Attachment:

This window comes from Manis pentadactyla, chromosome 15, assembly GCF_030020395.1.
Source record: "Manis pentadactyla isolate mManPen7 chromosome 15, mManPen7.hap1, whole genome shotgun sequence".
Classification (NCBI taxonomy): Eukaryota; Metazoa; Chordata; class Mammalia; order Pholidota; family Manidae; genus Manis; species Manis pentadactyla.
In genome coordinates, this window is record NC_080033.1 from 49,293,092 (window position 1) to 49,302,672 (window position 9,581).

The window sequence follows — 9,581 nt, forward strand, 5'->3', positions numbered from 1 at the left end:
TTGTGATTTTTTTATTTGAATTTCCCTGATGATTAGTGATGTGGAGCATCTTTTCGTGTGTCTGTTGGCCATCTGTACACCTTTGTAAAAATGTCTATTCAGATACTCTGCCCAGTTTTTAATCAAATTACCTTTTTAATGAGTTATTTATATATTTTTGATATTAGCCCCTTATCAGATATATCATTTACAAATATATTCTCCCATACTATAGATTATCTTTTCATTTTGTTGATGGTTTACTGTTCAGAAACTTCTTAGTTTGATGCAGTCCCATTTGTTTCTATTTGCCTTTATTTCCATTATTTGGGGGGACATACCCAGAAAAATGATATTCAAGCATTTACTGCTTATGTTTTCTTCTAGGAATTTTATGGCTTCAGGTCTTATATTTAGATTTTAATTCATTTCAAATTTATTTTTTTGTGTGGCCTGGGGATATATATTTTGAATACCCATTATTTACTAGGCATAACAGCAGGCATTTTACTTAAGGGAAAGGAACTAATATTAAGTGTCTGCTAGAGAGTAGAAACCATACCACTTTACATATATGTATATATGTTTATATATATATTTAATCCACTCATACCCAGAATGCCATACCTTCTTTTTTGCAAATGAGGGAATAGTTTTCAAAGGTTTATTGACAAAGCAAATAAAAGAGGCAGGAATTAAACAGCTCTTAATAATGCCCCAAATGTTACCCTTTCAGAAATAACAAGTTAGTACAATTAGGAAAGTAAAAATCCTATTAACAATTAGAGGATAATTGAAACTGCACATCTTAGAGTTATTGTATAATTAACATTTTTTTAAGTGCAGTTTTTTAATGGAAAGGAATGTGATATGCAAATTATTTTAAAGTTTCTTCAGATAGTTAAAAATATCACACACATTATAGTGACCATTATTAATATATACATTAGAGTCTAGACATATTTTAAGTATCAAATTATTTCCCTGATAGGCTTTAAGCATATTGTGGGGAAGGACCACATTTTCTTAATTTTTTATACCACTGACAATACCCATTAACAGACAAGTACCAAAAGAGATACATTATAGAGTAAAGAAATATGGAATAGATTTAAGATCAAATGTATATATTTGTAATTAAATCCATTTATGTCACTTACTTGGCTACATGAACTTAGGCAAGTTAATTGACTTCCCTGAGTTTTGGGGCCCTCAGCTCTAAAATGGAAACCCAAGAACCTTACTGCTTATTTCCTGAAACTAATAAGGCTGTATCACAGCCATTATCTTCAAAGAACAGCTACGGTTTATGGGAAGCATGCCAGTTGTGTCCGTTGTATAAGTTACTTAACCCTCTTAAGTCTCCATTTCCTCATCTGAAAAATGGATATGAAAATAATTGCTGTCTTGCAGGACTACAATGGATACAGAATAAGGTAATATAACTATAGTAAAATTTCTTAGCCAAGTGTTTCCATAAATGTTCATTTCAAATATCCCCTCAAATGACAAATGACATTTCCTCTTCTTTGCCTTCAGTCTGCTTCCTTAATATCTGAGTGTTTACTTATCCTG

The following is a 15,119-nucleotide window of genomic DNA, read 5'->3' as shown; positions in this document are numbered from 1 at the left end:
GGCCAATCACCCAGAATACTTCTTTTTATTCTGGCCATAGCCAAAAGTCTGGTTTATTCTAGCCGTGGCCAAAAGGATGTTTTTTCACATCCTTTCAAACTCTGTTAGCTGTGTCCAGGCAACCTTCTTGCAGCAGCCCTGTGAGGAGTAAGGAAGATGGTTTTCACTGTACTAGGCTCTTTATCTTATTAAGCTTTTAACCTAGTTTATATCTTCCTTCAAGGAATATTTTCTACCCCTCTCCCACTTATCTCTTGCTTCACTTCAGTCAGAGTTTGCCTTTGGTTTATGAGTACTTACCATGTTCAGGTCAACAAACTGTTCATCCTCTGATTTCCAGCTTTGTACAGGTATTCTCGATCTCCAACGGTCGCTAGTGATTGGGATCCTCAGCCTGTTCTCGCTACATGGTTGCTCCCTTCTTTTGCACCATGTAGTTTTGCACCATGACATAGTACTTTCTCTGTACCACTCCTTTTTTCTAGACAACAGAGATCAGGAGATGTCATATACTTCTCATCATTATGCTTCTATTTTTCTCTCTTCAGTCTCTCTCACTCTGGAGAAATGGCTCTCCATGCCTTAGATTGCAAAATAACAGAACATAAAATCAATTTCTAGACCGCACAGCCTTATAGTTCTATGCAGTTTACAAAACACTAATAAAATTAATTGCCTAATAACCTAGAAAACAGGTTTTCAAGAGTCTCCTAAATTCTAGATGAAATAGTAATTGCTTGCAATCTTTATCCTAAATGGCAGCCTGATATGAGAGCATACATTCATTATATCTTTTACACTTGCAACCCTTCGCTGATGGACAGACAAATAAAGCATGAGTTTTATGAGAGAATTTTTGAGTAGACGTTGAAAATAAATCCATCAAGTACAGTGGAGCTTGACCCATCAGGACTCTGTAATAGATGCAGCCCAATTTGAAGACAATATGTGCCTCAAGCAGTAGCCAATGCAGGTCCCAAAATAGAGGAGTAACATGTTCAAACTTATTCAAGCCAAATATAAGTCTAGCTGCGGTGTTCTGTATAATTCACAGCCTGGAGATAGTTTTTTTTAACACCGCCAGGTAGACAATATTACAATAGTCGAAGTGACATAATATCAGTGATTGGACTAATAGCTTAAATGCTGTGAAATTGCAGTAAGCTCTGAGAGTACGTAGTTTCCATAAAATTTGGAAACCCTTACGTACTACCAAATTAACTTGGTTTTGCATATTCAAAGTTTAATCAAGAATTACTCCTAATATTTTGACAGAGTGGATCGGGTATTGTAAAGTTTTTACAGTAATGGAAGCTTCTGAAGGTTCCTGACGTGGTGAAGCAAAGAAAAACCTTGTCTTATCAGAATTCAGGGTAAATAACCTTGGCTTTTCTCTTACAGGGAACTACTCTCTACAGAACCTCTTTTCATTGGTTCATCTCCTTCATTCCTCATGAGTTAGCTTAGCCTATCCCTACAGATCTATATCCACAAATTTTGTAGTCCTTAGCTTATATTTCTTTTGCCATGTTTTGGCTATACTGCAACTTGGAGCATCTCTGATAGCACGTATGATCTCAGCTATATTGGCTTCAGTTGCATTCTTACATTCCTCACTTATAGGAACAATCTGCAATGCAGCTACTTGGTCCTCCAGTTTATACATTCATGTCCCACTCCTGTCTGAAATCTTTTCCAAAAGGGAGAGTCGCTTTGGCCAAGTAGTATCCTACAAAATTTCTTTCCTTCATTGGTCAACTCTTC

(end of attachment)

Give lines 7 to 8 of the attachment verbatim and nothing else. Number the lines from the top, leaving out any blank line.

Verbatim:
The following is a 15,119-nucleotide window of genomic DNA, read 5'->3' as shown; positions in this document are numbered from 1 at the left end:
GGCCAATCACCCAGAATACTTCTTTTTATTCTGGCCATAGCCAAAAGTCTGGTTTATTCTAGCCGTGGCCAAAAGGATGTTTTTTCACATCCTTTCAAACTCTGTTAGCTGTGTCCAGGCAACCTTCTTGCAGCAGCCCTGTGAGGAGTAAGGAAGATGGTTTTCACTGTACTAGGCTCTTTATCTTATTAAGCTTTTAACCTAGTTTATATCTTCCTTCAAGGAATATTTTCTACCCCTCTCCCACTTATCTCTTGCTTCACTTCAGTCAGAGTTTGCCTTTGGTTTATGAGTACTTACCATGTTCAGGTCAACAAACTGTTCATCCTCTGATTTCCAGCTTTGTACAGGTATTCTCGATCTCCAACGGTCGCTAGTGATTGGGATCCTCAGCCTGTTCTCGCTACATGGTTGCTCCCTTCTTTTGCACCATGTAGTTTTGCACCATGACATAGTACTTTCTCTGTACCACTCCTTTTTTCTAGACAACAGAGATCAGGAGATGTCATATACTTCTCATCATTATGCTTCTATTTTTCTCTCTTCAGTCTCTCTCACTCTGGAGAAATGGCTCTCCATGCCTTAGATTGCAAAATAACAGAACATAAAATCAATTTCTAGACCGCACAGCCTTATAGTTCTATGCAGTTTACAAAACACTAATAAAATTAATTGCCTAATAACCTAGAAAACAGGTTTTCAAGAGTCTCCTAAATTCTAGATGAAATAGTAATTGCTTGCAATCTTTATCCTAAATGGCAGCCTGATATGAGAGCATACATTCATTATATCTTTTACACTTGCAACCCTTCGCTGATGGACAGACAAATAAAGCATGAGTTTTATGAGAGAATTTTTGAGTAGACGTTGAAAATAAATCCATCAAGTACAGTGGAGCTTGACCCATCAGGACTCTGTAATAGATGCAGCCCAATTTGAAGACAATATGTGCCTCAAGCAGTAGCCAATGCAGGTCCCAAAATAGAGGAGTAACATGTTCAAACTTATTCAAGCCAAATATAAGTCTAGCTGCGGTGTTCTGTATAATTCACAGCCTGGAGATAGTTTTTTTTAACACCGCCAGGTAGACAATATTACAATAGTCGAAGTGACATAATATCAGTGATTGGACTAATAGCTTAAATGCTGTGAAATTGCAGTAAGCTCTGAGAGTACGTAGTTTCCATAAAATTTGGAAACCCTTACGTACTACCAAATTAACTTGGTTTTGCATATTCAAAGTTTAATCAAGAATTACTCCTAATATTTTGACAGAGTGGATCGGGTATTGTAAAGTTTTTACAGTAATGGAAGCTTCTGAAGGTTCCTGACGTGGTGAAGCAAAGAAAAACCTTGTCTTATCAGAATTCAGGGTAAATAACCTTGGCTTTTCTCTTACAGGGAACTACTCTCTACAGAACCTCTTTTCATTGGTTCATCTCCTTCATTCCTCATGAGTTAGCTTAGCCTATCCCTACAGATCTATATCCACAAATTTTGTAGTCCTTAGCTTATATTTCTTTTGCCATGTTTTGGCTATACTGCAACTTGGAGCATCTCTGATAGCACGTATGATCTCAGCTATATTGGCTTCAGTTGCATTCTTACATTCCTCACTTATAGGAACAATCTGCAATGCAGCTACTTGGTCCTCCAGTTTATACATTCATGTCCCACTCCTGTCTGAAATCTTTTCCAAAAGGGAGAGTCGCTTTGGCCAAGTAGTATCCTACAAAATTTCTTTCCTTCATTGGTCAACTCTTC